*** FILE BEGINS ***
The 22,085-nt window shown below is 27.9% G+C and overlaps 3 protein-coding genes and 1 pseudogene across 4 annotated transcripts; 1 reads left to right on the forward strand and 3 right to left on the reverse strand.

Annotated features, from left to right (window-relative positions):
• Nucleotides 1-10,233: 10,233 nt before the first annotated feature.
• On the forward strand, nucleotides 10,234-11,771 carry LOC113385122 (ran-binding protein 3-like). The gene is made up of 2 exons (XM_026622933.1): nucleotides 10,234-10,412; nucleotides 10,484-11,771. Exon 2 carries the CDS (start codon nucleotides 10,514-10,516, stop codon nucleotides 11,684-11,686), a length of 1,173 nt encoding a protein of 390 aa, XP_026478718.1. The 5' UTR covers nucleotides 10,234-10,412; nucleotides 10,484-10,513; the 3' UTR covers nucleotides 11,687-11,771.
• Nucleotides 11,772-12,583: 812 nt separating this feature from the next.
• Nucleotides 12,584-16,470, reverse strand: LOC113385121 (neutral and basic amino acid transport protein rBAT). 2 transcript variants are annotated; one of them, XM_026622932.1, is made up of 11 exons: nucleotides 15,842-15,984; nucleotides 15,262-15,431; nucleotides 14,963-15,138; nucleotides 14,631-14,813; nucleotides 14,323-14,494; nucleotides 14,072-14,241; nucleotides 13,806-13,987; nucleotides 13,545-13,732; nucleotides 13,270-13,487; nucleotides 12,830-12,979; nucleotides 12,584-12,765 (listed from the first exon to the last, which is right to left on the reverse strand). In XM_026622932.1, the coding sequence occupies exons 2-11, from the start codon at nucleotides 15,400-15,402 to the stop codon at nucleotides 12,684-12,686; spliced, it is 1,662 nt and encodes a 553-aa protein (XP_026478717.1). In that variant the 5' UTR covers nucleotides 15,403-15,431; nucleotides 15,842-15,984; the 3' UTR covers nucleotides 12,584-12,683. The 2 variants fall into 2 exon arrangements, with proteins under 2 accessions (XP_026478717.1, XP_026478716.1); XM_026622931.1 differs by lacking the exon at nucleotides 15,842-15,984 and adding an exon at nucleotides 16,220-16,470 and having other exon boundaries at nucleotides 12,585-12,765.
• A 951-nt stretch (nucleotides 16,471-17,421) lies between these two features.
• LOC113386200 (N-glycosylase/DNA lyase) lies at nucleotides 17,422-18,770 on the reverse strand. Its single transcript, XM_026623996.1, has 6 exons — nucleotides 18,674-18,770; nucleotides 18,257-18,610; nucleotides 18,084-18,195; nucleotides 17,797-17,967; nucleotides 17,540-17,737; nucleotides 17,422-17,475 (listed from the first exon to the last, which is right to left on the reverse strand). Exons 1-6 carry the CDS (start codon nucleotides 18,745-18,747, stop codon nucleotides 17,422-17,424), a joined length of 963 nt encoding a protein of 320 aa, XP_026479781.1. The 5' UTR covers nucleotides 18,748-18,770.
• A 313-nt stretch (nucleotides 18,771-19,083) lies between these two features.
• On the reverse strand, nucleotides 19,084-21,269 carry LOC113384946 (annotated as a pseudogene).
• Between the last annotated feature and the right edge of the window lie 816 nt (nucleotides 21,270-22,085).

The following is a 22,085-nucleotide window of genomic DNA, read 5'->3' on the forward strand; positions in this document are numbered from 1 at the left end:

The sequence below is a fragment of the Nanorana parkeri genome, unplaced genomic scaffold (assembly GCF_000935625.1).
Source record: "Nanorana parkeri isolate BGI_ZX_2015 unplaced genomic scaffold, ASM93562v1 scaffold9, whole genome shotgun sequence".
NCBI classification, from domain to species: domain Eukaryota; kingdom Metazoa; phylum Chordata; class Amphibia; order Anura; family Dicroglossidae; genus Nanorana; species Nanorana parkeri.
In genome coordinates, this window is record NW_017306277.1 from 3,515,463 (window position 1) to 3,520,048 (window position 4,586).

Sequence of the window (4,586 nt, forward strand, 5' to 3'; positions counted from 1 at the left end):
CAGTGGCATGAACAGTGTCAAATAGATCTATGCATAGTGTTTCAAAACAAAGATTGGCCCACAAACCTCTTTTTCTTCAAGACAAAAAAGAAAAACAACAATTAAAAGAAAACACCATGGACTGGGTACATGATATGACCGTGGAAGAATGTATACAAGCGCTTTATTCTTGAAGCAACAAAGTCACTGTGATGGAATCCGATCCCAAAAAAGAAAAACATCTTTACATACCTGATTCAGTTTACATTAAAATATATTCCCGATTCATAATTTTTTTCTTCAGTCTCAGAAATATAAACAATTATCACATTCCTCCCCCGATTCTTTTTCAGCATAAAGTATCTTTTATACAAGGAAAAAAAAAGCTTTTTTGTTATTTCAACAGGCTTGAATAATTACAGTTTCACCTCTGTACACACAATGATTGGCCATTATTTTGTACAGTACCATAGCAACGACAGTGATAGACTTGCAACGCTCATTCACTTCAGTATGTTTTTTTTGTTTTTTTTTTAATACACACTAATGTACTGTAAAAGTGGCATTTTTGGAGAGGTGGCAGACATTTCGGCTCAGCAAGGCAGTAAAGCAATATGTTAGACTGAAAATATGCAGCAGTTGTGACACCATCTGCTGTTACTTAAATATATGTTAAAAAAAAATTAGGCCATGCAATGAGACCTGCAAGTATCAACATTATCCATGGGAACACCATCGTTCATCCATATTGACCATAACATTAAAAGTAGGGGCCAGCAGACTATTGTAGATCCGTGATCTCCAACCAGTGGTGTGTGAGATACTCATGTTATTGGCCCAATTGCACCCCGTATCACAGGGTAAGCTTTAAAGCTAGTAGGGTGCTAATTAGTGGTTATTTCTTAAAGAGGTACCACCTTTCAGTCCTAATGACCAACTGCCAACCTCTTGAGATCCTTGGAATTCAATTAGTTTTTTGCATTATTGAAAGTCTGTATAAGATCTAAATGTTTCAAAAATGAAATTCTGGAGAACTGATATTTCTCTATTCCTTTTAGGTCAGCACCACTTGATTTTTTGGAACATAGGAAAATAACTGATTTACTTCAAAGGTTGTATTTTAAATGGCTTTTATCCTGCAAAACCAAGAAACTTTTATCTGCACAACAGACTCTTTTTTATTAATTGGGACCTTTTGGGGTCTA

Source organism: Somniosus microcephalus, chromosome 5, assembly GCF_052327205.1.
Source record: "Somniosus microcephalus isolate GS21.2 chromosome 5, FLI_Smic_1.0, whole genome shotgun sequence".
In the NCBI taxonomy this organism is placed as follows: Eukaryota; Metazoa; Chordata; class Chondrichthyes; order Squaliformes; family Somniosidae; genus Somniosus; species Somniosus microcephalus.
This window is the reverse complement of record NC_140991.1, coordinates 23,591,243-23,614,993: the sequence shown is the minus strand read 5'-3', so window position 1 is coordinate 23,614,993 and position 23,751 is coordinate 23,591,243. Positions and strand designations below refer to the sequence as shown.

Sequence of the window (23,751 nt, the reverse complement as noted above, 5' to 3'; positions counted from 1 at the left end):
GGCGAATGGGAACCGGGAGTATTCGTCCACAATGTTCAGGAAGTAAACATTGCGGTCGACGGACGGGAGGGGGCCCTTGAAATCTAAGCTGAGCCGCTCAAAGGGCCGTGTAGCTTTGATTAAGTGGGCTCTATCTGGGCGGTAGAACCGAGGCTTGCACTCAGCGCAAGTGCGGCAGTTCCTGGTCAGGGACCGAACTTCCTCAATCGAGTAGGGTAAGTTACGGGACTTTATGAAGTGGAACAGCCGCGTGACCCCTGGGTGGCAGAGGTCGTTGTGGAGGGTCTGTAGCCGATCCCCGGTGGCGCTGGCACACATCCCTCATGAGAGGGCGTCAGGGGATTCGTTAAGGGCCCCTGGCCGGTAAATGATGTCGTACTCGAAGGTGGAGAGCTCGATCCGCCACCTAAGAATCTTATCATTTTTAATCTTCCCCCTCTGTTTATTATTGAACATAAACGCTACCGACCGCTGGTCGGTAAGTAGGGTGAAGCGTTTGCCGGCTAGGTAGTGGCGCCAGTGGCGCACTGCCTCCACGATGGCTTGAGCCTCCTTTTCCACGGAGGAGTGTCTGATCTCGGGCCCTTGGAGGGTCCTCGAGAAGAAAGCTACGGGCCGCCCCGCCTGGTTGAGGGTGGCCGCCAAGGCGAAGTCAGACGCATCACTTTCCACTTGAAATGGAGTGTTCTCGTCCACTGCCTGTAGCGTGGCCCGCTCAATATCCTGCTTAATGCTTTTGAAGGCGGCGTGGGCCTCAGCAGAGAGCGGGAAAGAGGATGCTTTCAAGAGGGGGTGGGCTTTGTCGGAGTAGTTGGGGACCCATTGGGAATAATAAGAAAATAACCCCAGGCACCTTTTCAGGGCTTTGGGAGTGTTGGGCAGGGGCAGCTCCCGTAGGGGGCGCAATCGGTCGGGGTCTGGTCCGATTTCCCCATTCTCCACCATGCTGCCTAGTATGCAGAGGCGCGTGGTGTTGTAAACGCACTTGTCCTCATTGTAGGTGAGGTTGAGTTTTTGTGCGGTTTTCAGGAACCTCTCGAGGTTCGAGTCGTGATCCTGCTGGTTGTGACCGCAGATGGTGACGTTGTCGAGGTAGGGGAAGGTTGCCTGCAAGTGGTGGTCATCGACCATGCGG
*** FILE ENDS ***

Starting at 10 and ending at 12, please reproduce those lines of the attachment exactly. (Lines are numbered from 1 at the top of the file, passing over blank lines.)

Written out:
• On the reverse strand, nucleotides 19,084-21,269 carry LOC113384946 (annotated as a pseudogene).
• Between the last annotated feature and the right edge of the window lie 816 nt (nucleotides 21,270-22,085).

The following is a 22,085-nucleotide window of genomic DNA, read 5'->3' on the forward strand; positions in this document are numbered from 1 at the left end: